I couldn't help but think of my favorite songwriter and his recording, The Future. Here's one hopeful song by Leonard Cohen (so many people think he is not hopeful). Democracy "Sail on, sail on, oh mighty ship of state" "The heart has got to open in a fundamental way"

I'd been longing for some big ideas and here they were - right there in the Joseph Cole Center delivered by a stranger who at a port meeting wouldn't have had a chance to speak.

Awesome idea and reporting

I agree we should jump a big step beyond what I've seen propsed for high speed rail - skip the baby steps and come up with a real solution to get our region beyond 2100 (less than 100 years). It will cost billions but offer jobs and an opportunity to be really regional - and act in anticipation of the real impacts of Global Warming between now and 2100.

And thanks for covering and capturing this, Susan. You need to get a camera!... one with video!

Disrupt IT


Susan describes the difference in tones between the transportation meeting and Monday night's Port Relocation meeting.  Although the time allotted for each speaker at the Port meeting was 3 min. and at the ODOT trans. meeting it was just 2 min., the ODOT moderator did an excellent job of making everyone feel that their comments mattered.  A few people went over the time limit but others were under and, as Susan noted, even folks whose names did not seem to be on the list or who had just suddenly felt inspired were allowed to speak.  The "multi-modal 21st c. transportation" meeting ended on time; the Port Relocation meeting ended well before the advertised end (We met several people in the parking lot who were just arriving and would have been on time if the meeting had ended as advertised.)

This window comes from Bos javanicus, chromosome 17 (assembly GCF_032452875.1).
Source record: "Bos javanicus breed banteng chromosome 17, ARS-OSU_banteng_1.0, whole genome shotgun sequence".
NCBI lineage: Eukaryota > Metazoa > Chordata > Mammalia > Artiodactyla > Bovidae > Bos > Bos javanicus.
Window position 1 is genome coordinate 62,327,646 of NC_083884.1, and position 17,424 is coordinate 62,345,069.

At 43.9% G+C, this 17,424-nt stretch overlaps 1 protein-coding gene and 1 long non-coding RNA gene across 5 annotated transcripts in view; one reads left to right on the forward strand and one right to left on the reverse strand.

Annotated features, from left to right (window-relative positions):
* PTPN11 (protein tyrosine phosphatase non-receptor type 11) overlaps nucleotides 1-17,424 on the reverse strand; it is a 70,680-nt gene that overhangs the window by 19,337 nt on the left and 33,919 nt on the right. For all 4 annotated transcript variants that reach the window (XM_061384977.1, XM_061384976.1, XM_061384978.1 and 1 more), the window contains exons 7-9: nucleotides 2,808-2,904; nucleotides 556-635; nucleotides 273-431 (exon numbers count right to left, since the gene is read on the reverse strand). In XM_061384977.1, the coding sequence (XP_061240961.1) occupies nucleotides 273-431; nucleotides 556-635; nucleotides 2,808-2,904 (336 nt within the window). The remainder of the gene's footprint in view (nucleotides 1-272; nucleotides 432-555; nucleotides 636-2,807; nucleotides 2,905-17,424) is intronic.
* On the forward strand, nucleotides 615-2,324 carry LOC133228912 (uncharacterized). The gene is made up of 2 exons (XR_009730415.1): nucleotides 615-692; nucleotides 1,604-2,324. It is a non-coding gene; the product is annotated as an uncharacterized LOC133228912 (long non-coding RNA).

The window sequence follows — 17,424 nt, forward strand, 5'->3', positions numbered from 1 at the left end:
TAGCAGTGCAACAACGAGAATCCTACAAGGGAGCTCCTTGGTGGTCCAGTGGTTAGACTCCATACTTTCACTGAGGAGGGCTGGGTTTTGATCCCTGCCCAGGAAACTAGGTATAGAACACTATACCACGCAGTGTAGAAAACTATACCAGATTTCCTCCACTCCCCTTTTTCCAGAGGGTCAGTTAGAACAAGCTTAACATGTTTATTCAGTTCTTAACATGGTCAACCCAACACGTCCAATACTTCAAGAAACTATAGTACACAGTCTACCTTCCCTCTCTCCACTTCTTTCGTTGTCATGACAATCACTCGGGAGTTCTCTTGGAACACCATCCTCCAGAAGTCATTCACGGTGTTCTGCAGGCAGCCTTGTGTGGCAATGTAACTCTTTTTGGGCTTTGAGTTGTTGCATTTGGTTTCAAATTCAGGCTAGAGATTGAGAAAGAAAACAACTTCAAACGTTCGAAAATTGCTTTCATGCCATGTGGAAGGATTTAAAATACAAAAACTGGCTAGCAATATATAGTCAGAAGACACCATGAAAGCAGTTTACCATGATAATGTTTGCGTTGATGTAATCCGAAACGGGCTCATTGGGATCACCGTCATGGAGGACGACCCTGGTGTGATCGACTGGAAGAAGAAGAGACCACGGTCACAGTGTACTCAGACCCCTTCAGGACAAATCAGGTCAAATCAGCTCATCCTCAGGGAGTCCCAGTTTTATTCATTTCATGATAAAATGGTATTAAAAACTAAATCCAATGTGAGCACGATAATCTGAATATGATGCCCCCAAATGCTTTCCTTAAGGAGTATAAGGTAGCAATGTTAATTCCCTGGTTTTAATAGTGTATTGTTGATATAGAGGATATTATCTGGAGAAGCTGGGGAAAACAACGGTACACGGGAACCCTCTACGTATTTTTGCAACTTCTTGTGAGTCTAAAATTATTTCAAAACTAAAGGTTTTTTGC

It has only been in the last year or so that public meetings I have attended in NEO have required you to sign up in advance if you wish to speak.  I lived for a number of years in a town that had a town meeting form of government and many, many townspeople turned out for meetings. There was a time when you could line up behind a couple of mikes if you wished to make a comment; there was a moderator, you couldn't go on and on, but everyone who wanted to, could speak. While prior sign-up might promote more smoothly presented endorsements or criticisms, it works against eliciting those spur of the moment thoughts and feelings that may better get at the core of many issues and are perhaps only developed because of the interface of people and ideas brought about by the gathering. The ODOT moderator, Jolene Molitoris, when complimented on her positive meeting management, answered that the Strickland administration really wants to hear what the people have to say. This is very unlike the experience I had on the Innerbelt Section 106 committee, where it seemed clear that ODOT was backing in to its “preferred alternative” without even following its own published procedures. They talked about consulting “stakeholders”, but if you think that means you, the tax-paying citizen, forget it.  Perhaps this time around things will be different?? And fortunately, it seems that ODOT is short on funds, so there may be an opportunity to rethink.